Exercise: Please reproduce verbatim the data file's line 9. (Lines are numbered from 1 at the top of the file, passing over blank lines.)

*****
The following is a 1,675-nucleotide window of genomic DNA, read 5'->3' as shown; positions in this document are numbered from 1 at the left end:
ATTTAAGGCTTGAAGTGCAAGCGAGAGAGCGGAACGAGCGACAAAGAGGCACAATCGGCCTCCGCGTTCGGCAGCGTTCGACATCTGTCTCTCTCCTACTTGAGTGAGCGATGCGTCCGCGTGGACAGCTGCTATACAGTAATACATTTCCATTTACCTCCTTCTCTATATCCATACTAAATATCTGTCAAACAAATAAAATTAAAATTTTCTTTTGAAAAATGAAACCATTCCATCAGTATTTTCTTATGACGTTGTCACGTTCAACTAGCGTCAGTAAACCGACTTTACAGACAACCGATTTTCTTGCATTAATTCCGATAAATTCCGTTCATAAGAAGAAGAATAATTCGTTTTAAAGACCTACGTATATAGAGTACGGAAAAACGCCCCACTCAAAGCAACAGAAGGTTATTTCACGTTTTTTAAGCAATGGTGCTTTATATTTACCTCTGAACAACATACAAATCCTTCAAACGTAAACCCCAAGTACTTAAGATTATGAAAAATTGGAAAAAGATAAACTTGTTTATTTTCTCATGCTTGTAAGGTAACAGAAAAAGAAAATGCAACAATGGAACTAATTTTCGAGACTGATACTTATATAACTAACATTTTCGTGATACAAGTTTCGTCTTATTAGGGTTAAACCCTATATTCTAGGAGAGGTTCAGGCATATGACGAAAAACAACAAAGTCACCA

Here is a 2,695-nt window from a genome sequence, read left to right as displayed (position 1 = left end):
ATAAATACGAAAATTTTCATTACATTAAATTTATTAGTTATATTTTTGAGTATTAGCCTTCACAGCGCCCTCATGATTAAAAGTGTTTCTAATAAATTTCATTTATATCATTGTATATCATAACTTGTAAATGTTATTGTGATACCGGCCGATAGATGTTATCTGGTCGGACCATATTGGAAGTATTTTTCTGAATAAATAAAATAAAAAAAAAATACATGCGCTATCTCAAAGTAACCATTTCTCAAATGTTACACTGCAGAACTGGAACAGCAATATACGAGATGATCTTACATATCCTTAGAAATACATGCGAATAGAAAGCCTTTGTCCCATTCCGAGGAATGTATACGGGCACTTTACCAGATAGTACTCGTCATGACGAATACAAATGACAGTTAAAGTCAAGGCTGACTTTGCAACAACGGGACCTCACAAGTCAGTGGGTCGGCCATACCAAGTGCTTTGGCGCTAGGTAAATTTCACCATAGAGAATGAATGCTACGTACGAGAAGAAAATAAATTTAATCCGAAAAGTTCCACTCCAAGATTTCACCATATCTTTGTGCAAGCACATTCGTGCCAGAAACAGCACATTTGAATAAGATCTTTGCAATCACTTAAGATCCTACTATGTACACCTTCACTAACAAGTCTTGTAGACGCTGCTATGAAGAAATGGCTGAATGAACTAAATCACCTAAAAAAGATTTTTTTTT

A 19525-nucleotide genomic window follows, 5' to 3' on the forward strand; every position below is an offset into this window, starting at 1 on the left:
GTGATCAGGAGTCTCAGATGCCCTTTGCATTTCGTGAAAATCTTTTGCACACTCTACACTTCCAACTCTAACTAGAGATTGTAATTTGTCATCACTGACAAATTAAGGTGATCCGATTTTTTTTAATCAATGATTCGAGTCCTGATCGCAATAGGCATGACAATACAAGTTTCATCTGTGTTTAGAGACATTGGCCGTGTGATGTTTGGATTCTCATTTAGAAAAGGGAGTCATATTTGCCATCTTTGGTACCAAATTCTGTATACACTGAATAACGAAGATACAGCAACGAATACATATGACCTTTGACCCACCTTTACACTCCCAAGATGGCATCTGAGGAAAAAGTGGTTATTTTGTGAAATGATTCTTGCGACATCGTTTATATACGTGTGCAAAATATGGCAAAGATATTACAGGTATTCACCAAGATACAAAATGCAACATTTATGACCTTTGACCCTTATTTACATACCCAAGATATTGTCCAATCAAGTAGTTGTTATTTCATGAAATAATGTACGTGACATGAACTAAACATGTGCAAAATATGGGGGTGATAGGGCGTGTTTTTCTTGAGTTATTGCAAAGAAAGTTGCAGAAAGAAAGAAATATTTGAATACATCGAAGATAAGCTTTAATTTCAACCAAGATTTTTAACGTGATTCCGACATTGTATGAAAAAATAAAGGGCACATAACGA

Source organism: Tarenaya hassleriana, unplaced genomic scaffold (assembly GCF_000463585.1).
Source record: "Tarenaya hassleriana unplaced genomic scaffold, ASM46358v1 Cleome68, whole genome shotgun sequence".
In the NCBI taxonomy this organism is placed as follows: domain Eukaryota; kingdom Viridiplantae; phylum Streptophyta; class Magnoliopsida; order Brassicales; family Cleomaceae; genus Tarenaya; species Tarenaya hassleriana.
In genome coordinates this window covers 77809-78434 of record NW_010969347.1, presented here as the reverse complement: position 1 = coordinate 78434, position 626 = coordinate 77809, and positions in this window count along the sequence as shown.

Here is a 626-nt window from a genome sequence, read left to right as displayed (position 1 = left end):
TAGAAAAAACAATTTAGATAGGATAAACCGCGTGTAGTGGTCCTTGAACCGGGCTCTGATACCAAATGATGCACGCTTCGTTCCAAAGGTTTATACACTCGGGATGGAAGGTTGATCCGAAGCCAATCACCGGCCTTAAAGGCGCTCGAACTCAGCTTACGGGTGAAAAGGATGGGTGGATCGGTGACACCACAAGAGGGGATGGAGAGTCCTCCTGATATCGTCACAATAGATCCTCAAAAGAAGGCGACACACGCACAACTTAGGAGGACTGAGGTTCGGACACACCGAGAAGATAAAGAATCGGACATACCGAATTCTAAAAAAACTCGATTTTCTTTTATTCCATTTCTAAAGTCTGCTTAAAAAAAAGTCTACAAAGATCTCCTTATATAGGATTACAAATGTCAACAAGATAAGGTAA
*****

In the NCBI taxonomy this organism is placed as follows: domain Eukaryota; kingdom Viridiplantae; phylum Streptophyta; class Magnoliopsida; order Brassicales; family Cleomaceae; genus Tarenaya; species Tarenaya hassleriana.